Earlham Road Cemetery, Norwich
Spirit of the Army—Armed Science
|Owned by||Norwich City Council|
|Size||34 acres (0.14 km2; 0.053 sq mi)|
|Website||Earlham Road Cemetery|
|Find a Grave||Earlham Road Cemetery, Norwich|
Earlham Road Cemetery, Norwich also known as Earlham Cemetery or Norwich Cemetery is a cemetery located in Norwich which was officially opened on 6 March 1856 and covers 34 acres (14 ha). The cemetery is divided into two distinct sites by Farrow Road A140 which runs north-south across the site. To the east of the road is the original 19th century cemetery and to the west of the road lies the 20th century addition. Today, it caters for all faiths with separate burial grounds and chapels for Jews and Catholics and a growing one for Muslims together with two military cemeteries. The 19th century cemetery is designed with an informal garden cemetery layout with winding paths while the remainder is a more formal grid type which was favoured by cemetery designer John Claudius Loudon. Much of the original cemetery is a County Wildlife Site and contains grassland and a wide selection of mature trees.
In the 19th century a link had been established between the overflowing city churchyards and the outbreak of diseases. As a result of a cholera epidemic in the city in 1848–49, the Mayor of Norwich received an order from the Home Secretary that all burials must cease in the city's churchyards from 1 February 1855. A number of possible sites were considered but eventually former farmland in Earlham was acquired and purchased with a loan of £5000 from Gurney's Bank. Edward E Benest, the city surveyor, designed the cemetery to cater for all faiths with consecrated sections for Church of England burials and unconsecrated for non-conformist burials together with a separate burial ground and mortuary chapel for Jews. Included in his original plans were lodges, offices, twin Gothic chapels and the planting of trees and shrubs. In 1874 a further 15 acres (6.1 ha) were added to the north-east of the site and a Roman Catholic chapel was built. A piece of land was reserved in this new section for the burial of soldiers from the city's Britannia Barracks. Money was raised by public subscription to raise a monument in their memory. A statue designed by John Bell and made by Doultons and named The Spirit of the Army – Armed Science was unveiled by Lord Waveney in 1878. A further 40 acres (16 ha) was purchased in 1892 and by the late-1920s extended beyond Farrow Road to its present size of 85 acres (34 ha). During World War II the city was bombed in the two Baedeker raids in 1942 with 235 civilians losing their lives. A memorial to them was laid out in a section of the cemetery to the west of Farrow Road in 1946.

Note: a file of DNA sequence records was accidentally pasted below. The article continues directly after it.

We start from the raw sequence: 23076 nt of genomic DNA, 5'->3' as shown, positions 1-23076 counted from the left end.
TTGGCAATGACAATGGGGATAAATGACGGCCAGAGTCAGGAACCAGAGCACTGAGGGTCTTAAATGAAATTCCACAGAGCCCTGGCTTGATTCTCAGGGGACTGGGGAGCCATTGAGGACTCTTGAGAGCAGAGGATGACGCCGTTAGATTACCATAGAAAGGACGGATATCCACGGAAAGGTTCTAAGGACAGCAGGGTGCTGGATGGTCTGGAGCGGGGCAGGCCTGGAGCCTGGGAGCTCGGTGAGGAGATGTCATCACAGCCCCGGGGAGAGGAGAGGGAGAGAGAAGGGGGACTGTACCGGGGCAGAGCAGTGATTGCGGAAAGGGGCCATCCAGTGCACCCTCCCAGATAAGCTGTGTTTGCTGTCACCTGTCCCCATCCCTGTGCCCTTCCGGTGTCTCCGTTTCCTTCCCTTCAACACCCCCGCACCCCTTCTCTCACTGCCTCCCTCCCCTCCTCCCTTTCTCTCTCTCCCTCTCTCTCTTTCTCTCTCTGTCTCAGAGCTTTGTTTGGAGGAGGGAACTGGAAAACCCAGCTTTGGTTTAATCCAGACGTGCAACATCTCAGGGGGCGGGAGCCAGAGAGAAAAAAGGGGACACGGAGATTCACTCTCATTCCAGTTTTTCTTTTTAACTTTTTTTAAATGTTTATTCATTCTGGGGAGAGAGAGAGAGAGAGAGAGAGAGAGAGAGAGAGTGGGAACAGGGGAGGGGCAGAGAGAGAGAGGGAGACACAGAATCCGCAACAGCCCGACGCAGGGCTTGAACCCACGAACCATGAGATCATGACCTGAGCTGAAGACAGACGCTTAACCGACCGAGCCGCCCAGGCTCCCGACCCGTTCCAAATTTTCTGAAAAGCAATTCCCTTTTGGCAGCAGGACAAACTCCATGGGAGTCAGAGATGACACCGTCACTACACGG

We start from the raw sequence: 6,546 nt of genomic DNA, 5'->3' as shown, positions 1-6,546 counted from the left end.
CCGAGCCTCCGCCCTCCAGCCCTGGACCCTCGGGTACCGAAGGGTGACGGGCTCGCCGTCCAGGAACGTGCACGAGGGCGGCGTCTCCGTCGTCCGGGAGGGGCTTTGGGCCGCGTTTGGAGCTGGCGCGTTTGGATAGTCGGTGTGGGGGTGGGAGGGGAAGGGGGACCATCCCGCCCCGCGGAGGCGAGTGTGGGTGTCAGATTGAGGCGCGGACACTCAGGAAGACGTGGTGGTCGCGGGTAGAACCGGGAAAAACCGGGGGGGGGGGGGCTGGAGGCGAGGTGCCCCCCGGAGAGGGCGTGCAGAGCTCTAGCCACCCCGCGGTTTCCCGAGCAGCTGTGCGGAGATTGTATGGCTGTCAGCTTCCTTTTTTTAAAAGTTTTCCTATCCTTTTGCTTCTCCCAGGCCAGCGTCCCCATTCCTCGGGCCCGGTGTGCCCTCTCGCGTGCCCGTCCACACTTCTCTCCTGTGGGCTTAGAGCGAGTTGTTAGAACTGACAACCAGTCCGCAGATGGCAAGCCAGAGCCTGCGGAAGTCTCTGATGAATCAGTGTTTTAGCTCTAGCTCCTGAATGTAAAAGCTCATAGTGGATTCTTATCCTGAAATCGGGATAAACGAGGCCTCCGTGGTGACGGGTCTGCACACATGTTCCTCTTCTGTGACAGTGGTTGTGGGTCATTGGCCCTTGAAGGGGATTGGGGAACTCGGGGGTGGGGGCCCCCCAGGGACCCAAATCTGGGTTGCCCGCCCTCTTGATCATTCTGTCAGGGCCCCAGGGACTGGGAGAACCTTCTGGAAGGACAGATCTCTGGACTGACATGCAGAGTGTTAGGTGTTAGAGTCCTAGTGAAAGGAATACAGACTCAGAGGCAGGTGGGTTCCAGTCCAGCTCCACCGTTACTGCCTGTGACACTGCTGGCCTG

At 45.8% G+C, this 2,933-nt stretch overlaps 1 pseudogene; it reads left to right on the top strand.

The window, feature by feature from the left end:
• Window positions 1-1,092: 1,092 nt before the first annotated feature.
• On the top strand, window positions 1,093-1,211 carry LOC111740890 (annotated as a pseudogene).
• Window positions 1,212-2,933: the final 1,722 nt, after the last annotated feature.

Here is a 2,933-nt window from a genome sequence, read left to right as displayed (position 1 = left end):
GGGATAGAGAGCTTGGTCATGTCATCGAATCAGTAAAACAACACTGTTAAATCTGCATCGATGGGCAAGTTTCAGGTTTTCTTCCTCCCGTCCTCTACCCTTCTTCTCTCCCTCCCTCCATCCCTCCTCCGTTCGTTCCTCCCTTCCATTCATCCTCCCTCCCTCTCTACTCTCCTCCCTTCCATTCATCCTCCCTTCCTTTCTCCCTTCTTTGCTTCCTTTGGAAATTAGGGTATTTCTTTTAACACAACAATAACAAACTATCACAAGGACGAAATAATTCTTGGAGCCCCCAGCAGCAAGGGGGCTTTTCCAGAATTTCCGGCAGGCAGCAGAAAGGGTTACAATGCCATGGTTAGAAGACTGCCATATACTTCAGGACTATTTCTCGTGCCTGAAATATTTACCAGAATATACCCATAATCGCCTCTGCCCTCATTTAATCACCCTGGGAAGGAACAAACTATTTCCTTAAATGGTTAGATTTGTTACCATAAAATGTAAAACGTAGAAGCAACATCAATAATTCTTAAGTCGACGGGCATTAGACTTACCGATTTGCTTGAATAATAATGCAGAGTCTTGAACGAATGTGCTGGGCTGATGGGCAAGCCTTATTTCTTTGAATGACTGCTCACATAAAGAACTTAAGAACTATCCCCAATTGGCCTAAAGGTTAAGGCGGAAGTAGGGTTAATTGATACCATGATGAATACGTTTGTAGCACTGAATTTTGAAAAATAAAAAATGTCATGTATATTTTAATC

In 1893 the Eastern Daily Press reported that 57,759 people had been buried in the grounds. Today that number is in the hundreds of thousands with burial space limited. After the Second World War cremation became widely used which has helped to alleviate the problem with cremation rates rising to 72.44%. In spite of the popularity of cremation the cemetery is rapidly filling up and this has led to recent proposals for natural burials.
The principal building in the cemetery is the crematorium which replaced the original twin-chapels of Benest's design in 1963–64 and stands close to the cemetery's main entrance in Earlham Road. By October 1998 the crematorium and the adjacent garden were sold by the local authority to Dignity plc. Approximately 100 metres (330 ft) south of the crematorium stands the Gothic two-storey South Lodge (Benest 1856). The building was sold by auction in 2015. North Lodge, is of the same style and date of South Lodge and stands close to Bowthorpe Road entrance, both buildings would have housed the cemetery's superintendents. North Lodge's gardens are occasionally opened to the public in aid of charity. Adjacent to South Lodge is the gothic flint and tile Roman Catholic chapel (Pearce 1874). Approximately 220 metres (720 ft) north-west of the crematorium and adjacent to Bowthorpe Road is the small brick and tile mortuary chapel standing in the Jewish burial ground designed by Benest in 1856.
Buried close to the Bowthorpe Road entrance lies the grave of eminent local architect, George Skipper. Founder of the Round Table, Louis Marchesi is interred in the Roman Catholic section of the cemetery.
The cemetery is approximately 1.5 miles (2.4 km) west from the city centre. Earlham Road B1108 and Gipsy Lane form the southern boundary with Farrow Road A140 forming the western boundary. Its eastern boundary is formed by private gardens while the northern boundary is bounded by Bowthorpe Road and a short section of Dereham Road A1074.
The cemetery to the east of Farrow Road is a County Wildlife Site and his home to a wide range of wildlife. Over 150 flower species have been recorded together with over 80 tree species being identified. Many of the trees are original plantings from when the cemetery was first established. Also present are many bird species together with numerous insects and mammals including muntjac deer and fox.
The main entrance at Earlham Road and the entrances at Dereham Road and Bowthorpe Road are all served by bus services provided by First Norfolk & Suffolk and Konnectbus. They also stop a short distance from the entrances at Farrow Road.
- Friends of Earlham Cemetery
- Norwich City Council Natural burials statement Archived 27 January 2016 at the Wayback Machine. Retrieved 11 December 2015
- South Lodge auction. Retrieved 13 August 2015
- National Gardens Scheme-North Lodge. Retrieved 17 August 2015
- Historic England-Earlham Rd Cemetery. Retrieved 5 October 2015
- Konnectbus. Retrieved 19 November 2015
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